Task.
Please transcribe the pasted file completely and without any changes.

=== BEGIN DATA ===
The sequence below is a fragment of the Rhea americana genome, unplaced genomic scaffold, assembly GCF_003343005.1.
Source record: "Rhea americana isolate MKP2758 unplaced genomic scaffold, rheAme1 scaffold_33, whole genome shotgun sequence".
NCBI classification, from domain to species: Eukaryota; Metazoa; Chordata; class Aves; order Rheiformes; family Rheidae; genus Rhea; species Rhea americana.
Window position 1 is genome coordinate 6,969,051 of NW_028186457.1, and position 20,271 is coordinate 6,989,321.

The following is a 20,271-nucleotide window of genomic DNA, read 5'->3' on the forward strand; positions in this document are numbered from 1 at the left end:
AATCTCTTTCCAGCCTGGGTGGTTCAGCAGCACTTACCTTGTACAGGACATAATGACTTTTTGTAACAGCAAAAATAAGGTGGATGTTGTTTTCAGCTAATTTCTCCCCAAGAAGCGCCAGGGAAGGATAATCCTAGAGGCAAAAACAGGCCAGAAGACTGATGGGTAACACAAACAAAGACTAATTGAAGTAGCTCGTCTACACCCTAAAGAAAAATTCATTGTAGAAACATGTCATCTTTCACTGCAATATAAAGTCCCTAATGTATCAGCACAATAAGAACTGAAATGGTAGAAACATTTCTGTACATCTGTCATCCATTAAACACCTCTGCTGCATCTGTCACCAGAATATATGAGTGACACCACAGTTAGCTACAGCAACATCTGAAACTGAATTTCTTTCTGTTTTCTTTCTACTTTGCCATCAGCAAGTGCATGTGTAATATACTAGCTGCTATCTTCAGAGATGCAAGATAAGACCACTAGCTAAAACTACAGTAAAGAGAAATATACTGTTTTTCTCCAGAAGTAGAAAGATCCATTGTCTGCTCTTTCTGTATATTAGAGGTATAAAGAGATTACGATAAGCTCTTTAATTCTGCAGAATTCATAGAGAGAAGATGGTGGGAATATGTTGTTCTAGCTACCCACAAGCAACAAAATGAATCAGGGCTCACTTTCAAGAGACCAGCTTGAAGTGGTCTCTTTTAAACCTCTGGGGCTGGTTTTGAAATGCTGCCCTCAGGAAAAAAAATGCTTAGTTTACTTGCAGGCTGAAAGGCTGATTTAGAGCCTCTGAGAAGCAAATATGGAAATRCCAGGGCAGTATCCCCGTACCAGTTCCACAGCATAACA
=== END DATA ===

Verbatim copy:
The sequence below is a fragment of the Rhea americana genome, unplaced genomic scaffold, assembly GCF_003343005.1.
Source record: "Rhea americana isolate MKP2758 unplaced genomic scaffold, rheAme1 scaffold_33, whole genome shotgun sequence".
NCBI classification, from domain to species: Eukaryota; Metazoa; Chordata; class Aves; order Rheiformes; family Rheidae; genus Rhea; species Rhea americana.
Window position 1 is genome coordinate 6,969,051 of NW_028186457.1, and position 20,271 is coordinate 6,989,321.

The following is a 20,271-nucleotide window of genomic DNA, read 5'->3' on the forward strand; positions in this document are numbered from 1 at the left end:
AATCTCTTTCCAGCCTGGGTGGTTCAGCAGCACTTACCTTGTACAGGACATAATGACTTTTTGTAACAGCAAAAATAAGGTGGATGTTGTTTTCAGCTAATTTCTCCCCAAGAAGCGCCAGGGAAGGATAATCCTAGAGGCAAAAACAGGCCAGAAGACTGATGGGTAACACAAACAAAGACTAATTGAAGTAGCTCGTCTACACCCTAAAGAAAAATTCATTGTAGAAACATGTCATCTTTCACTGCAATATAAAGTCCCTAATGTATCAGCACAATAAGAACTGAAATGGTAGAAACATTTCTGTACATCTGTCATCCATTAAACACCTCTGCTGCATCTGTCACCAGAATATATGAGTGACACCACAGTTAGCTACAGCAACATCTGAAACTGAATTTCTTTCTGTTTTCTTTCTACTTTGCCATCAGCAAGTGCATGTGTAATATACTAGCTGCTATCTTCAGAGATGCAAGATAAGACCACTAGCTAAAACTACAGTAAAGAGAAATATACTGTTTTTCTCCAGAAGTAGAAAGATCCATTGTCTGCTCTTTCTGTATATTAGAGGTATAAAGAGATTACGATAAGCTCTTTAATTCTGCAGAATTCATAGAGAGAAGATGGTGGGAATATGTTGTTCTAGCTACCCACAAGCAACAAAATGAATCAGGGCTCACTTTCAAGAGACCAGCTTGAAGTGGTCTCTTTTAAACCTCTGGGGCTGGTTTTGAAATGCTGCCCTCAGGAAAAAAAATGCTTAGTTTACTTGCAGGCTGAAAGGCTGATTTAGAGCCTCTGAGAAGCAAATATGGAAATRCCAGGGCAGTATCCCCGTACCAGTTCCACAGCATAACA